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We recently examined the difference between the Roaming and Local AppData folders in Windows. One commenter wondered further what the difference between the AppData and ProgramData folders is. Let’s take a look at these two folders and find out how their roles differ.

As we discussed before, AppData is a folder inside your user directory. It contains data that is specific to your account. Usually, this includes configuration settings that are particular to your instance of an installed program.

The ProgramData folder is located at the root of your C: drive. Like AppData, it’s hidden by default so you won’t see it unless you show hidden folders. ProgramData is “used for application data that is not user specific,” according to Microsoft.

For instance, if you install a photo editing tool that contains built-in clip art, it should store these in ProgramData. It wouldn’t make sense to have multiple copies of common data spread across multiple user folders.

So as a contrast, Google Chrome should use AppData to store data about your settings and extensions. An antivirus program would use ProgramData to store definition information. The former lets multiple computer users 5 Tips for Managing Windows User Accounts Like a Pro 5 Tips for Managing Windows User Accounts Like a Pro Windows user accounts have evolved from isolated local accounts to online accounts with various privacy challenges. We help you sort out your accounts and find the settings that work for you. Read More all work with their own Chrome profile. And the latter lets all users benefit from the same information without wasting space duplicating it.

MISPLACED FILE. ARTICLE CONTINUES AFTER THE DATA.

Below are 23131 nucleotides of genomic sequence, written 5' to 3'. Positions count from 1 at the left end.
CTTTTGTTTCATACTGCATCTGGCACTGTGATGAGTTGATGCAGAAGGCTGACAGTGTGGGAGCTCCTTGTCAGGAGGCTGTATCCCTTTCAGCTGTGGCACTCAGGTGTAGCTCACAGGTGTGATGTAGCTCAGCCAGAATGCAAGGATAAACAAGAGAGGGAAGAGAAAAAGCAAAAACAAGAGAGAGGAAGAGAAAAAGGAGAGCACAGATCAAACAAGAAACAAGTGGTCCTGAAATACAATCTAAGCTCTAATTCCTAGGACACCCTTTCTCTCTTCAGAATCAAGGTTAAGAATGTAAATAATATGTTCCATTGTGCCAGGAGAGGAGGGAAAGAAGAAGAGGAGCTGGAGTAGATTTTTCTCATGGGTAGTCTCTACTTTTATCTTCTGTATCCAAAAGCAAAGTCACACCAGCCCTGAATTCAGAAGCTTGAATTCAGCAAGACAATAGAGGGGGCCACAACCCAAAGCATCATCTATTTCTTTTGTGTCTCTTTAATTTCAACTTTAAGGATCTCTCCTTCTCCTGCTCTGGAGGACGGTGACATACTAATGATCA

That’s all there is to AppData and ProgramData. They’re both folders that you shouldn’t need to touch 5 Default Windows Files and Folders You Should Never Touch 5 Default Windows Files and Folders You Should Never Touch Windows contains countless default files and folders, many of which the average user shouldn't touch. Here are five folders you should leave alone to avoid damaging your system. Read More under normal circumstances.

Did you know the difference between these two folders? Be sure to share this with your friends to educate them about Windows, too!

Image Credit: mmaxer/Depositphotos

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  1. ABC
    September 29, 2017 at 8:59 pm

    You wrote a new article for me! I am that commenter! Thank you!

    • Ben Stegner
      September 30, 2017 at 3:39 pm

      You're so welcome! Thanks for reading MUO and suggesting topics that interest you : )